If the course(s) you are teaching houses a Core Assessment for one or more of the CF standards for your program area, it is critical that you include the CF standard(s) and describe how it weaves through the course and is assessed. For your reference: our conceptual framework is described here - www.luc.edu/education/mission/


SOE Conceptual Framework Standards (CFS)

  • CFS1: Candidates critically evaluate current bodies of knowledge in their field. 
  • CFS2: Candidates apply culturally responsive practices that engage diverse communities.  
  • CFS3: Candidates demonstrate knowledge of ethics and social justice.
  • CFS4: Candidates engage with local and/or global communities in ethical and socially just practices.


All courses in the SOE assess student dispositions. As a result, your syllabus is required to have a statement describing which SOE dispositions will be assessed in the course: Professionalism, Inquiry, and Social Justice. Disposition data is reviewed by program faculty on a regular basis. This allows faculty to work with students to develop skills, understandings and competencies throughout their program and address any issues as they arise. Full transparency is critical to ensure that students are able to meet the expectations in this area. Please be sure to state the disposition or dispositions that are assessed in the course and direct students to where they can locate the rubric on DIGICATION. A description of how we use disposition data in the SOE is included in the SOE syllabus addendum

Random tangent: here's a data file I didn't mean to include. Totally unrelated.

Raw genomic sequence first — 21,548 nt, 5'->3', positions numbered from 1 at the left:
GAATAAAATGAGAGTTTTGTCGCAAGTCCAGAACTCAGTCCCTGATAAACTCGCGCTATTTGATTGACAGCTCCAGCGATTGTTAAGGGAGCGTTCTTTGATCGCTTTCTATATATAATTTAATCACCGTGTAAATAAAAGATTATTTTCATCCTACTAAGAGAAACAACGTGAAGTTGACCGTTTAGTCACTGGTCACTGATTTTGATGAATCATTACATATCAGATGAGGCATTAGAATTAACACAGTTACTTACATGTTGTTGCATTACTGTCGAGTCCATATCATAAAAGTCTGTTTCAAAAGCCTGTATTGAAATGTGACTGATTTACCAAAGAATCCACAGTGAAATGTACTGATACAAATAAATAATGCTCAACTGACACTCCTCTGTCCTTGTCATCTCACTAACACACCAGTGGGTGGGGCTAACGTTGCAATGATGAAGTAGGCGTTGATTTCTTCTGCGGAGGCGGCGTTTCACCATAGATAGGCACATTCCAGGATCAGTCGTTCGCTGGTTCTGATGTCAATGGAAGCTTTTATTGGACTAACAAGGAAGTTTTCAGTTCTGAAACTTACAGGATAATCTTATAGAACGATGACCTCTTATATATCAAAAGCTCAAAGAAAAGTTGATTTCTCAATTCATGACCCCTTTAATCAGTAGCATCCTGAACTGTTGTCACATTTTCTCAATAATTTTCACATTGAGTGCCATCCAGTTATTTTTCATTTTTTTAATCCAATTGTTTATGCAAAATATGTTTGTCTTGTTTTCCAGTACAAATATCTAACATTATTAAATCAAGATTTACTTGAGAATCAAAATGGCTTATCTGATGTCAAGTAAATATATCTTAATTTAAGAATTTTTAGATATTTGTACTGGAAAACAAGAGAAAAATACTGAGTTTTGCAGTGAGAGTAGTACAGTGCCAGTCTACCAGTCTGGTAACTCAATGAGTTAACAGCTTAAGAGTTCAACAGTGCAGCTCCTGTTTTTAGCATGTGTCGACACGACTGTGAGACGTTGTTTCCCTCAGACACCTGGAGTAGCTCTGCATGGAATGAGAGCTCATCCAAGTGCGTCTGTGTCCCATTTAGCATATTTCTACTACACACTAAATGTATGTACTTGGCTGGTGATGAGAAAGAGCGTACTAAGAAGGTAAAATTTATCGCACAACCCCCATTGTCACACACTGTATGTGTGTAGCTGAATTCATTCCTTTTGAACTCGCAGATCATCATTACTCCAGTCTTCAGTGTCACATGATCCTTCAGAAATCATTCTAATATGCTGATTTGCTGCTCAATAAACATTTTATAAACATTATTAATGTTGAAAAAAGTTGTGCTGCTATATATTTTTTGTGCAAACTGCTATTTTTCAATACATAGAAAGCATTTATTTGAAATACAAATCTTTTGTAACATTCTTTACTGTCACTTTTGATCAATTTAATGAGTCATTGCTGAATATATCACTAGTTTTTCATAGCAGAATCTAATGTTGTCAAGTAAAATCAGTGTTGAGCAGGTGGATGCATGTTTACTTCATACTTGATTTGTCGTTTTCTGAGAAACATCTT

Syllabus Addendum


The following apply to all classes.

Towards the end of the course, students will receive an email from the Office of Institutional Effectiveness reminding them to provide feedback on the course. They will receive consistent reminders throughout the period when the evaluation is open, and the reminders will stop once they have completed the evaluation. 

  • The evaluation is completely anonymous. When the results are released, instructors and departments will not be able to tell which student provided the individual feedback.
  • Because it is anonymous and the results are not released to faculty or departments until after grades have been submitted, the feedback will not impact a student’s grade.

The feedback is important so that the instructor can gain insight in to how to improve their teaching and the department can learn how best to shape the curriculum. 

The 13 possible objectives you will select from are listed below

  1. Gaining a basic understanding of the subject (e.g., factual knowledge, methods, principles, generalizations, theories) 
  2. Developing knowledge and understanding of diverse perspectives, global awareness, or other cultures
  3. Learning to apply course material (to improve thinking, problem solving, and decisions)
  4. Developing specific skills, competencies, and points of view needed by professionals in the field most closely related to this course 
  5. Acquiring skills in working with others as a member of a team
  6. Developing creative capacities (inventing; designing; writing; performing in art, music drama, etc.) 
  7. Gaining a broader understanding and appreciation of intellectual/cultural activity (music, science, literature, etc.) 
  8. Developing skill in expressing oneself orally or in writing